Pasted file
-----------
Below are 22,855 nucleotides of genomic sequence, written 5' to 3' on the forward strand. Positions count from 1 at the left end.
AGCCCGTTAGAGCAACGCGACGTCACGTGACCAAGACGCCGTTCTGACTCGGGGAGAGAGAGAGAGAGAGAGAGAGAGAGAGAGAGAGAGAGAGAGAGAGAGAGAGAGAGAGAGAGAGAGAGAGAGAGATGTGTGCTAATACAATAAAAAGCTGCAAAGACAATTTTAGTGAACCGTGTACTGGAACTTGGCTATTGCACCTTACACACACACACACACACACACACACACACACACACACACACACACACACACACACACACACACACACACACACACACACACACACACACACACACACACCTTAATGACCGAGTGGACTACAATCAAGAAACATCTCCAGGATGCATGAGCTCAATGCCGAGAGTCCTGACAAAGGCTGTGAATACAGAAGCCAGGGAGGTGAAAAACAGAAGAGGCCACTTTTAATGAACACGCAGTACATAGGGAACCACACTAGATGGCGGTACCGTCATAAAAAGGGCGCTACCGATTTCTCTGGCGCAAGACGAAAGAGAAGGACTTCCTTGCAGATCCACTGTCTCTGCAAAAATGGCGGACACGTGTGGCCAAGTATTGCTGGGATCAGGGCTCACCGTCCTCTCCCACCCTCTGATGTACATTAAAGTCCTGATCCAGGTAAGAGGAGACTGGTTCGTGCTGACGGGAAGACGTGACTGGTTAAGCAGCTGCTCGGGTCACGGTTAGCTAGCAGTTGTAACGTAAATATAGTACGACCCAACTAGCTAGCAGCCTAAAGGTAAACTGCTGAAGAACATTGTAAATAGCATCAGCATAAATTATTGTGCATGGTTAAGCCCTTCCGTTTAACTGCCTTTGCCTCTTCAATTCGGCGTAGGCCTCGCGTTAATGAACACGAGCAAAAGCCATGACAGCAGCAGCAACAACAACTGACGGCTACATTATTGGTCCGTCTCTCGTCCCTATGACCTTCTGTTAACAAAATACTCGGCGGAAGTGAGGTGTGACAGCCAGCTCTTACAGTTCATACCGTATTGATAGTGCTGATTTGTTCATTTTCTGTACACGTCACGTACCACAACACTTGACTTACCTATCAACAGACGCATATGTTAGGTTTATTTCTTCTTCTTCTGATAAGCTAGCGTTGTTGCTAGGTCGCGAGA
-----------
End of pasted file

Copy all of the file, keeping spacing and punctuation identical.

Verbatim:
Below are 22,855 nucleotides of genomic sequence, written 5' to 3' on the forward strand. Positions count from 1 at the left end.
AGCCCGTTAGAGCAACGCGACGTCACGTGACCAAGACGCCGTTCTGACTCGGGGAGAGAGAGAGAGAGAGAGAGAGAGAGAGAGAGAGAGAGAGAGAGAGAGAGAGAGAGAGAGAGAGAGAGAGAGAGATGTGTGCTAATACAATAAAAAGCTGCAAAGACAATTTTAGTGAACCGTGTACTGGAACTTGGCTATTGCACCTTACACACACACACACACACACACACACACACACACACACACACACACACACACACACACACACACACACACACACACACACACACACACACACACACACACCTTAATGACCGAGTGGACTACAATCAAGAAACATCTCCAGGATGCATGAGCTCAATGCCGAGAGTCCTGACAAAGGCTGTGAATACAGAAGCCAGGGAGGTGAAAAACAGAAGAGGCCACTTTTAATGAACACGCAGTACATAGGGAACCACACTAGATGGCGGTACCGTCATAAAAAGGGCGCTACCGATTTCTCTGGCGCAAGACGAAAGAGAAGGACTTCCTTGCAGATCCACTGTCTCTGCAAAAATGGCGGACACGTGTGGCCAAGTATTGCTGGGATCAGGGCTCACCGTCCTCTCCCACCCTCTGATGTACATTAAAGTCCTGATCCAGGTAAGAGGAGACTGGTTCGTGCTGACGGGAAGACGTGACTGGTTAAGCAGCTGCTCGGGTCACGGTTAGCTAGCAGTTGTAACGTAAATATAGTACGACCCAACTAGCTAGCAGCCTAAAGGTAAACTGCTGAAGAACATTGTAAATAGCATCAGCATAAATTATTGTGCATGGTTAAGCCCTTCCGTTTAACTGCCTTTGCCTCTTCAATTCGGCGTAGGCCTCGCGTTAATGAACACGAGCAAAAGCCATGACAGCAGCAGCAACAACAACTGACGGCTACATTATTGGTCCGTCTCTCGTCCCTATGACCTTCTGTTAACAAAATACTCGGCGGAAGTGAGGTGTGACAGCCAGCTCTTACAGTTCATACCGTATTGATAGTGCTGATTTGTTCATTTTCTGTACACGTCACGTACCACAACACTTGACTTACCTATCAACAGACGCATATGTTAGGTTTATTTCTTCTTCTTCTGATAAGCTAGCGTTGTTGCTAGGTCGCGAGA